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Just two years ago, there was a bout of panic as economists announced that the U.S. workforce was at its lowest rate since 1978. This was in part due to the down economy and the lack of jobs, but it was also due to a larger number of baby boomers retiring from the workforce and a smaller number of millennials entering the workforce.
With the end of the recession, the panic is gone, but the fact remains that baby boomers are still retiring at a faster rate than millennials are entering the workforce. Immigration rates have slowed as well, so the number of new employees entering the workforce is altogether still lower than in the past. To protect your company from suffering a talent dearth, there are a number of steps that you can take.
If your company is known for being a great place to work, it stands to reason that you will attract more and better employees. While this plan is not fool proof, it can’t hurt to create a wonderful company culture and inspire a workplace where the employees really enjoy their jobs. By focusing on making the employee experience as pleasant as possible, your company will gain a competitive advantage over other companies in your industry when it comes to attracting top talent.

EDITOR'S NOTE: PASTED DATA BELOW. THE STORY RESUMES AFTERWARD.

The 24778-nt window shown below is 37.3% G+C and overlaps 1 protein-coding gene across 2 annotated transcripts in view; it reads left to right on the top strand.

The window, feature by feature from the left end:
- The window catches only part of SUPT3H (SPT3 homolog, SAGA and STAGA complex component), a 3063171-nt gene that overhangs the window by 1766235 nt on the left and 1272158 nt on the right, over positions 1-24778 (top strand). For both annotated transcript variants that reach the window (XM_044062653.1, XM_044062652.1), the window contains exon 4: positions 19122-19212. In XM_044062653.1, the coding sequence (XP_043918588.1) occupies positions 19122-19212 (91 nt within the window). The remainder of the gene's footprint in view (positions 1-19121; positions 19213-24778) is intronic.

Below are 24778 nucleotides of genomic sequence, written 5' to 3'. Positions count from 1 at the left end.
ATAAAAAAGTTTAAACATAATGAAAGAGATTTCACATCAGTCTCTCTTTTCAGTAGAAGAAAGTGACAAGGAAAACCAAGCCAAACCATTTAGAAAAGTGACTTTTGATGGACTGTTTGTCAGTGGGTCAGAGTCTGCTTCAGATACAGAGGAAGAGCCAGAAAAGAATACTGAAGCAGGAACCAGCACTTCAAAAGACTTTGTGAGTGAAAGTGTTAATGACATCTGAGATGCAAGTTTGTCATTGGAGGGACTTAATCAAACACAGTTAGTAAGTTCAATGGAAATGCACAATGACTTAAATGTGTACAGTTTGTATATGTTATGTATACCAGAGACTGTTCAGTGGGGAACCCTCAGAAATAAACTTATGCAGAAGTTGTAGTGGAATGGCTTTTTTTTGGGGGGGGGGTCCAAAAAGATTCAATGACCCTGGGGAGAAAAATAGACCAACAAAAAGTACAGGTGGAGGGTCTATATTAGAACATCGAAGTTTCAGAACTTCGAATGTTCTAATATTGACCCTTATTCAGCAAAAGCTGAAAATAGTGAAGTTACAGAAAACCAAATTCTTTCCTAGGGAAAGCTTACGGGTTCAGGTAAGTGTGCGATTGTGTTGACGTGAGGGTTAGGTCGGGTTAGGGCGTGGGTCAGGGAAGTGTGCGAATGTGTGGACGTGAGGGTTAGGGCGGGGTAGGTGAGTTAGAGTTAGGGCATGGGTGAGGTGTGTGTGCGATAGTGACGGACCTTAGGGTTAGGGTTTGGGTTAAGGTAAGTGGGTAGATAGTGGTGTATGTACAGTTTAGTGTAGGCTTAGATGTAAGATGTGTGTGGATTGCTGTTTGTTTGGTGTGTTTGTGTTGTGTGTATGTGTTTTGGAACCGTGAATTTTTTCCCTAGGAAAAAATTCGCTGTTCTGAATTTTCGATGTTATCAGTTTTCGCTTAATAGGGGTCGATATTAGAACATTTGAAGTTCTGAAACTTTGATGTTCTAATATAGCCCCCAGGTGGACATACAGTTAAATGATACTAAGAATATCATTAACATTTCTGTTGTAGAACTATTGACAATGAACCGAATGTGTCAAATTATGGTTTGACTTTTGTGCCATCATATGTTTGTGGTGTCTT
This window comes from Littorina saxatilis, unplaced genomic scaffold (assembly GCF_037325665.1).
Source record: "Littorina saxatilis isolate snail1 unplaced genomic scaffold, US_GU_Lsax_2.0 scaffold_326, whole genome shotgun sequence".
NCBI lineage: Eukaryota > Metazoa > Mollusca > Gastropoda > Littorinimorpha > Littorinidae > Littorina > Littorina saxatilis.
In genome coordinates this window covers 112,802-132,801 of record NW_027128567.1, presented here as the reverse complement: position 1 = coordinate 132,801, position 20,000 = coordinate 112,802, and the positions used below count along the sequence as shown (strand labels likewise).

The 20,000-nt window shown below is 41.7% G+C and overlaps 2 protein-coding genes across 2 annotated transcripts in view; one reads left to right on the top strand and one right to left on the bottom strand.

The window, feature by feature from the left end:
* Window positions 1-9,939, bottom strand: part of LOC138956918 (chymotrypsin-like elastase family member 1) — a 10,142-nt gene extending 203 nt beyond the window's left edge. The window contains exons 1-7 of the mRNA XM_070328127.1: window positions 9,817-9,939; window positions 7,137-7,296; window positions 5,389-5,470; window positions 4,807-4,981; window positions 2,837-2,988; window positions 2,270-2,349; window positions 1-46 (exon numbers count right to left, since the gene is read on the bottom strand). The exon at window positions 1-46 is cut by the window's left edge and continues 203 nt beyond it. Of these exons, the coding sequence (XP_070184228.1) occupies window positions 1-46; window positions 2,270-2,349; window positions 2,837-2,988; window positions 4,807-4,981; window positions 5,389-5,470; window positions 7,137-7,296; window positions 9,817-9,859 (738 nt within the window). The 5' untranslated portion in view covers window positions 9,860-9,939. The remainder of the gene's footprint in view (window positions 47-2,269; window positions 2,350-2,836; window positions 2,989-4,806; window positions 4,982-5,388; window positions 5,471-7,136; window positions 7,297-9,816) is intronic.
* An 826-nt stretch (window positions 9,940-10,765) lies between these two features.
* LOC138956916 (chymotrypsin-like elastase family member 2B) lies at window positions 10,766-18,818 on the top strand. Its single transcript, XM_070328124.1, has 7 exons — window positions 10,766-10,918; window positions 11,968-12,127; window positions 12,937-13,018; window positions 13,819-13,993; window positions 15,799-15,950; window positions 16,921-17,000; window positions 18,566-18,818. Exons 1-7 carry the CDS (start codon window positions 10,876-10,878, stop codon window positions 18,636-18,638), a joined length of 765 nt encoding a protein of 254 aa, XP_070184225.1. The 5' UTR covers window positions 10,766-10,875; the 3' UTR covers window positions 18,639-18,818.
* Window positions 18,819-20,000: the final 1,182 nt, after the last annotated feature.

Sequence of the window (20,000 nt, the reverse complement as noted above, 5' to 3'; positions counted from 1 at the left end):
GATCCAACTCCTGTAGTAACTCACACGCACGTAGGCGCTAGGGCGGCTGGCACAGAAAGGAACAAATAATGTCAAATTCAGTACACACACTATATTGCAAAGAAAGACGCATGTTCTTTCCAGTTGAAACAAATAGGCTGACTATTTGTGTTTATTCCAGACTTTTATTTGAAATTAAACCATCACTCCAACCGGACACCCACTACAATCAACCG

While a great company culture may attract some great employees, everyone still has to eat. Your company does not have to offer the top of the pay range for your industry, but you also cannot skimp on compensation and expect to retain top workers. Do your research and make sure that you are offering competitive wages and benefits for your industry.
Attracting great employees only works to your advantage if you can keep those employees in position. By offering competitive wages and working to perpetuate a pleasant company culture, you are already doing something to prioritize retention, but you must also put tools in place to try to understand whether employees will continue to stay. Periodic employee satisfaction surveys and exit interviews can help you to optimize your retention strategy.
Analytics may also be a valuable tool for understanding the patterns behind your company’s retention versus turnover. Are college graduates leaving your company within five years due to a lack of promotional opportunities or are new parents leaving due to inflexibility in job scheduling? By analyzing turnover statistics and cross referencing with other factors, you may get a better idea of how to improve your employee retention rates.
There is no simple one-size-fits-all strategy for recruitment. To keep up with the trends you must think outside the box when it comes to recruitment. Depending on the structure and size of your company, you may wish to integrate applicant tracking systems or recruitment software into your recruiting strategy, work with a staffing firm, and/or take steps to recruit remotely.
By taking steps to attract top talent, make it easy for employee candidates to find and apply to your company, and keep those employees once they have been hired, you may insulate yourself against workforce shortages.
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